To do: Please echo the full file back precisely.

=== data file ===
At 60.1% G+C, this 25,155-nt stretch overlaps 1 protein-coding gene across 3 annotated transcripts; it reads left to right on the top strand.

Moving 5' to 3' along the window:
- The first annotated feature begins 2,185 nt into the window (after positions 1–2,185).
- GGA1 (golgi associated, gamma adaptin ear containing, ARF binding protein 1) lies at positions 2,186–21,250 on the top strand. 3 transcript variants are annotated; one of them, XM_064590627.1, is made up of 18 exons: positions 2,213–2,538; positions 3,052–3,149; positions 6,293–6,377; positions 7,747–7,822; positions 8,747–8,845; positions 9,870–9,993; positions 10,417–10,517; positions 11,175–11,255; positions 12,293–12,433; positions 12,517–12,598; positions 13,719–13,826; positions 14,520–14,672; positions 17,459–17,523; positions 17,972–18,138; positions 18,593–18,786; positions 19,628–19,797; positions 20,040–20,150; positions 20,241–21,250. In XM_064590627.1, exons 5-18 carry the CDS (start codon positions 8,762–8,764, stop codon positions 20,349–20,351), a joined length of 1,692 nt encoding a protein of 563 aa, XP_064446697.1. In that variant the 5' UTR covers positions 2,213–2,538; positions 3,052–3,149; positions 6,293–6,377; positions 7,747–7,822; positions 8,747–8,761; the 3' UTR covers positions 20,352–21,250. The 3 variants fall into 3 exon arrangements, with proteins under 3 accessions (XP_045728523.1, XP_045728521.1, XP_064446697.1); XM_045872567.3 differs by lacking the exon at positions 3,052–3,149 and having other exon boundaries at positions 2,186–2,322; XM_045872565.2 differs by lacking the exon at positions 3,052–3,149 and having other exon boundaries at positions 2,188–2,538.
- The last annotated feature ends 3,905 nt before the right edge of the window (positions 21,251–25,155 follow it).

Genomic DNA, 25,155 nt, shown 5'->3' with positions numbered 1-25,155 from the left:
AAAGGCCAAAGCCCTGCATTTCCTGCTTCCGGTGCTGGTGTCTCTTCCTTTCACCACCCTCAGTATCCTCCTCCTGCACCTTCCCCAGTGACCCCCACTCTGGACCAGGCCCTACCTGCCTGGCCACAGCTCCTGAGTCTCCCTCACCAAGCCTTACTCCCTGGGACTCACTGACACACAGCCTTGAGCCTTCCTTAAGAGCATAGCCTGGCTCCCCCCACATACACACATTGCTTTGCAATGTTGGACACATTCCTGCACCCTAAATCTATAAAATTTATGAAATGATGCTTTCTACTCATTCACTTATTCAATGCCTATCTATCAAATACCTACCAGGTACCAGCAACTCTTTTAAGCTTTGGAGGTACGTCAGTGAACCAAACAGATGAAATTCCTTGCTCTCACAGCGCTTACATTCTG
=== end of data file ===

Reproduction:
At 60.1% G+C, this 25,155-nt stretch overlaps 1 protein-coding gene across 3 annotated transcripts; it reads left to right on the top strand.

Moving 5' to 3' along the window:
- The first annotated feature begins 2,185 nt into the window (after positions 1–2,185).
- GGA1 (golgi associated, gamma adaptin ear containing, ARF binding protein 1) lies at positions 2,186–21,250 on the top strand. 3 transcript variants are annotated; one of them, XM_064590627.1, is made up of 18 exons: positions 2,213–2,538; positions 3,052–3,149; positions 6,293–6,377; positions 7,747–7,822; positions 8,747–8,845; positions 9,870–9,993; positions 10,417–10,517; positions 11,175–11,255; positions 12,293–12,433; positions 12,517–12,598; positions 13,719–13,826; positions 14,520–14,672; positions 17,459–17,523; positions 17,972–18,138; positions 18,593–18,786; positions 19,628–19,797; positions 20,040–20,150; positions 20,241–21,250. In XM_064590627.1, exons 5-18 carry the CDS (start codon positions 8,762–8,764, stop codon positions 20,349–20,351), a joined length of 1,692 nt encoding a protein of 563 aa, XP_064446697.1. In that variant the 5' UTR covers positions 2,213–2,538; positions 3,052–3,149; positions 6,293–6,377; positions 7,747–7,822; positions 8,747–8,761; the 3' UTR covers positions 20,352–21,250. The 3 variants fall into 3 exon arrangements, with proteins under 3 accessions (XP_045728523.1, XP_045728521.1, XP_064446697.1); XM_045872567.3 differs by lacking the exon at positions 3,052–3,149 and having other exon boundaries at positions 2,186–2,322; XM_045872565.2 differs by lacking the exon at positions 3,052–3,149 and having other exon boundaries at positions 2,188–2,538.
- The last annotated feature ends 3,905 nt before the right edge of the window (positions 21,251–25,155 follow it).

Genomic DNA, 25,155 nt, shown 5'->3' with positions numbered 1-25,155 from the left:
AAAGGCCAAAGCCCTGCATTTCCTGCTTCCGGTGCTGGTGTCTCTTCCTTTCACCACCCTCAGTATCCTCCTCCTGCACCTTCCCCAGTGACCCCCACTCTGGACCAGGCCCTACCTGCCTGGCCACAGCTCCTGAGTCTCCCTCACCAAGCCTTACTCCCTGGGACTCACTGACACACAGCCTTGAGCCTTCCTTAAGAGCATAGCCTGGCTCCCCCCACATACACACATTGCTTTGCAATGTTGGACACATTCCTGCACCCTAAATCTATAAAATTTATGAAATGATGCTTTCTACTCATTCACTTATTCAATGCCTATCTATCAAATACCTACCAGGTACCAGCAACTCTTTTAAGCTTTGGAGGTACGTCAGTGAACCAAACAGATGAAATTCCTTGCTCTCACAGCGCTTACATTCTG